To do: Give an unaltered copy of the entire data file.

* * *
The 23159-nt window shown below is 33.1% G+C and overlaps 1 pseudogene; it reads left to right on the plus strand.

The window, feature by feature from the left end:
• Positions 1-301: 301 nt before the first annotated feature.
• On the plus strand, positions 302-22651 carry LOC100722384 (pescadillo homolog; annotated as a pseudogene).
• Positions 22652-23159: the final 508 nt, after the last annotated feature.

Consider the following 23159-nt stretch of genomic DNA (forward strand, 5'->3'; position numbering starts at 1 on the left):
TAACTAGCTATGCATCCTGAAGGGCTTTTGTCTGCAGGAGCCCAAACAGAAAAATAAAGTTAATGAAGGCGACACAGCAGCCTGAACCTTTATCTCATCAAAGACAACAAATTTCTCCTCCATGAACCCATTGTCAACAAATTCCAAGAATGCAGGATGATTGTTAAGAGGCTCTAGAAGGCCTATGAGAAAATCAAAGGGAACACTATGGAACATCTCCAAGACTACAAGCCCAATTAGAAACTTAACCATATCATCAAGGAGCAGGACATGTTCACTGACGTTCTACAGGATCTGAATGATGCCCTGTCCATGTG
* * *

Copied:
The 23159-nt window shown below is 33.1% G+C and overlaps 1 pseudogene; it reads left to right on the plus strand.

The window, feature by feature from the left end:
• Positions 1-301: 301 nt before the first annotated feature.
• On the plus strand, positions 302-22651 carry LOC100722384 (pescadillo homolog; annotated as a pseudogene).
• Positions 22652-23159: the final 508 nt, after the last annotated feature.

Consider the following 23159-nt stretch of genomic DNA (forward strand, 5'->3'; position numbering starts at 1 on the left):
TAACTAGCTATGCATCCTGAAGGGCTTTTGTCTGCAGGAGCCCAAACAGAAAAATAAAGTTAATGAAGGCGACACAGCAGCCTGAACCTTTATCTCATCAAAGACAACAAATTTCTCCTCCATGAACCCATTGTCAACAAATTCCAAGAATGCAGGATGATTGTTAAGAGGCTCTAGAAGGCCTATGAGAAAATCAAAGGGAACACTATGGAACATCTCCAAGACTACAAGCCCAATTAGAAACTTAACCATATCATCAAGGAGCAGGACATGTTCACTGACGTTCTACAGGATCTGAATGATGCCCTGTCCATGTG